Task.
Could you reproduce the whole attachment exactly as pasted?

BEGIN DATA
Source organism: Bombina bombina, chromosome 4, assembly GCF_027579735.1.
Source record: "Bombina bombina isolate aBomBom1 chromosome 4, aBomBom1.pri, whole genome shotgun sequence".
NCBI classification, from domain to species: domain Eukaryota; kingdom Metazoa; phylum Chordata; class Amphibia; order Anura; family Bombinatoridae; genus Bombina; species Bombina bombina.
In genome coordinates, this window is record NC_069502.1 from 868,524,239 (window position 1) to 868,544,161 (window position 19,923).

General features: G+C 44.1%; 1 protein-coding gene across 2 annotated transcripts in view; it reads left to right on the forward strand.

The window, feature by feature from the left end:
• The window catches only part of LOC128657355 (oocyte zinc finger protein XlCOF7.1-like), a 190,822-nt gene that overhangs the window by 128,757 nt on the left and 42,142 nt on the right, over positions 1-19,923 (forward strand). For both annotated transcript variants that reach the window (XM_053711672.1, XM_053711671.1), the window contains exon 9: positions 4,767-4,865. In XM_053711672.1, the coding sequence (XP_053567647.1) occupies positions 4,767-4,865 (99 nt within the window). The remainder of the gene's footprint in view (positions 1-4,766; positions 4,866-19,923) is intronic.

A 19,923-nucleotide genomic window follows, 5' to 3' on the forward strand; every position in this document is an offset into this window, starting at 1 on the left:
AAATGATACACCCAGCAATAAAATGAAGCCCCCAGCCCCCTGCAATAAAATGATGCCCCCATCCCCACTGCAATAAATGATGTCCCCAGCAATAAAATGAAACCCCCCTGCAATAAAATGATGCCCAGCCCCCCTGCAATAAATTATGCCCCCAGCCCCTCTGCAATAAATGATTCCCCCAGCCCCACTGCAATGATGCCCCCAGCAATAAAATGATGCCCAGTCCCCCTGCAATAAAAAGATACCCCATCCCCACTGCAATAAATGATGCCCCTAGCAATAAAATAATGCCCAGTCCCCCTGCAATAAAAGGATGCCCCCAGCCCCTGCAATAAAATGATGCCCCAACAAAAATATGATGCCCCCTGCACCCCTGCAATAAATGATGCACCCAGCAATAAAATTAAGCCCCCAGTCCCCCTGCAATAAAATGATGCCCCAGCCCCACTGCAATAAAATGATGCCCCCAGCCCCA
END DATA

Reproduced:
Source organism: Bombina bombina, chromosome 4, assembly GCF_027579735.1.
Source record: "Bombina bombina isolate aBomBom1 chromosome 4, aBomBom1.pri, whole genome shotgun sequence".
NCBI classification, from domain to species: domain Eukaryota; kingdom Metazoa; phylum Chordata; class Amphibia; order Anura; family Bombinatoridae; genus Bombina; species Bombina bombina.
In genome coordinates, this window is record NC_069502.1 from 868,524,239 (window position 1) to 868,544,161 (window position 19,923).

General features: G+C 44.1%; 1 protein-coding gene across 2 annotated transcripts in view; it reads left to right on the forward strand.

The window, feature by feature from the left end:
• The window catches only part of LOC128657355 (oocyte zinc finger protein XlCOF7.1-like), a 190,822-nt gene that overhangs the window by 128,757 nt on the left and 42,142 nt on the right, over positions 1-19,923 (forward strand). For both annotated transcript variants that reach the window (XM_053711672.1, XM_053711671.1), the window contains exon 9: positions 4,767-4,865. In XM_053711672.1, the coding sequence (XP_053567647.1) occupies positions 4,767-4,865 (99 nt within the window). The remainder of the gene's footprint in view (positions 1-4,766; positions 4,866-19,923) is intronic.

A 19,923-nucleotide genomic window follows, 5' to 3' on the forward strand; every position in this document is an offset into this window, starting at 1 on the left:
AAATGATACACCCAGCAATAAAATGAAGCCCCCAGCCCCCTGCAATAAAATGATGCCCCCATCCCCACTGCAATAAATGATGTCCCCAGCAATAAAATGAAACCCCCCTGCAATAAAATGATGCCCAGCCCCCCTGCAATAAATTATGCCCCCAGCCCCTCTGCAATAAATGATTCCCCCAGCCCCACTGCAATGATGCCCCCAGCAATAAAATGATGCCCAGTCCCCCTGCAATAAAAAGATACCCCATCCCCACTGCAATAAATGATGCCCCTAGCAATAAAATAATGCCCAGTCCCCCTGCAATAAAAGGATGCCCCCAGCCCCTGCAATAAAATGATGCCCCAACAAAAATATGATGCCCCCTGCACCCCTGCAATAAATGATGCACCCAGCAATAAAATTAAGCCCCCAGTCCCCCTGCAATAAAATGATGCCCCAGCCCCACTGCAATAAAATGATGCCCCCAGCCCCA